You may be tempted to simply head down to the convenient buffet on the Tower’s first floor for breakfast, but since it is $25 per person you’re better off heading into town to sample some of the local flavor at a place like the Hukilau Cafe – famous for its association with the movie “50 First Dates,” or Ted’s Bakery, which is a big hit with surfers and locals alike and serves full breakfast dishes along with bakery fare like chocolate haupia pie (a delicious coconut cream) and malasadas (local donut-like pastry) . A popular local breakfast dish is loco moco: 2 eggs served over 2 hamburger patties over a bed of rice, all covered with thick brown gravy. Because you decided to eat healthy on this trip, right? Anywhere you dine for breakfast on the North Shore, be sure to have a glass of passion orange juice with your meal.
Food and snacks are everywhere – in the lobby they serve free-flowing pineapple juice, you can buy snacks in the gift shop, and at Surfer Bar or the Hang Ten poolside bar where I ate a “normal” chicken sandwich and shoestring fries. You don’t even have to head into Haliewa for some famous Hawaiian shave ice – the Heli Kai adventure shack where you sign up for excursions serves the frozen treat right there on property.
The pull of the North Shore of Oahu is its feeling of remoteness. Laie, where Turtle Bay is located, is about an hour and a half drive from Honolulu Airport. The atmosphere of the area is much more rural and “country” than in the popular tourist area of Waikiki. Rather than slick high-rise hotels and gleaming designer storefronts, Laie and its neighbor, Haleiwa, are hosts to charming old antique stores, pop-up fruit stands that offer the ubiquitous pineapples, mangoes, and coconuts prepared in many different ways as well as more exotic fruits like mangosteen and rambutan, and grungy little surf and jewelry shops.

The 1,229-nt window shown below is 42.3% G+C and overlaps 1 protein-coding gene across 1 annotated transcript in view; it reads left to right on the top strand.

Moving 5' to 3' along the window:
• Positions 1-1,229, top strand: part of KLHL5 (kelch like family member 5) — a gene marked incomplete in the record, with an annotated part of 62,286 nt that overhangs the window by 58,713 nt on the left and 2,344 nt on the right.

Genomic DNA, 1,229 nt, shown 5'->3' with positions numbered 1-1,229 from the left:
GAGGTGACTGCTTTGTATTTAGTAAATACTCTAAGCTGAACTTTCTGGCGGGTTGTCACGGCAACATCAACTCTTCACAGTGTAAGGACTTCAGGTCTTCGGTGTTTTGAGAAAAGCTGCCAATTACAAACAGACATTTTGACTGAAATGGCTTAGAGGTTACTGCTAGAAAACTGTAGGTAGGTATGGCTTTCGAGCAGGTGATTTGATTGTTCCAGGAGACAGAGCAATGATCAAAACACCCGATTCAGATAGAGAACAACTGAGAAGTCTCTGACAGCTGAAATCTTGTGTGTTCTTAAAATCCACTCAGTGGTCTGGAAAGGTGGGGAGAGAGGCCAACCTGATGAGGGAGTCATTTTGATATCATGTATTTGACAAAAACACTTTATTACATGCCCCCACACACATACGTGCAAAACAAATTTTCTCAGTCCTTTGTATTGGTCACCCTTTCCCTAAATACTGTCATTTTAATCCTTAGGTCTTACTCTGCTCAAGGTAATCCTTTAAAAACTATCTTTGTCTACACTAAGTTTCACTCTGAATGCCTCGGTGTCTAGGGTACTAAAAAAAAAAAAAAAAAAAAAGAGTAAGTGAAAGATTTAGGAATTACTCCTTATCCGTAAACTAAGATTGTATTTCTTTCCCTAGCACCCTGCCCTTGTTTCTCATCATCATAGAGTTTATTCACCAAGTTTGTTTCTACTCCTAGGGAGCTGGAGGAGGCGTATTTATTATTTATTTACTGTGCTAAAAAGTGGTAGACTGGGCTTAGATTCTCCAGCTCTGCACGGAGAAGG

Here is where you will drive by large rectangular shrimp beds cut into the grass and where you will race to meet the Kahuku or Giovanni’s shrimp trucks that sell the shellfish in garlicky concoctions on a plain paper plate over rice. Even the most mundane of stores like 7-Eleven and Foodland are backed by breathtaking mountain tops on one side and the impossibly blue ocean on the other.
Of course, you can get the traditional Hawaii experience you have always dreamed of by attending a luau or the “Ha – the Breath of Life” show at the nearby Polynesian Cultural Center , which is a destination for hands-on learning about the seven island cultures that have most influenced Hawaii’s past. Just as if you were visiting a mainland theme park, you can spend most of a day at the Polynesian Cultural Center and still not see everything there is to offer. I did just that on my trip to Turtle Bay: I’ll never forget my adventures in hula dancing, fire making, and banana peeling, among other activities.
I saw travelers of every type during my stay at the Turtle Bay Resort: honeymooners, couples celebrating anniversaries, large family gatherings, die-hard surfers, and every age from babies on up. The only adult-reserved activity I witnessed was a soak in the oceanside hot tub, and even that was marauded by children during the day. It has a great view of the break where would-be surfers took their lessons – I’m sure plenty of people had a good laugh when I took mine. With the protected bay, the beautiful pool with a waterslide for children, and all the available gear for adventures on hand, this is a great location for a getaway for anyone.
Kim Tracy Prince was hosted on this trip by Turtle Bay Resort and the Polynesian Cultural Center for the purpose of this feature. Special thanks to Ola Restaurant for the lovely meal. Kim is a blogger and web producer in Los Angeles who writes about her adventures as a wife and mother at House of Prince.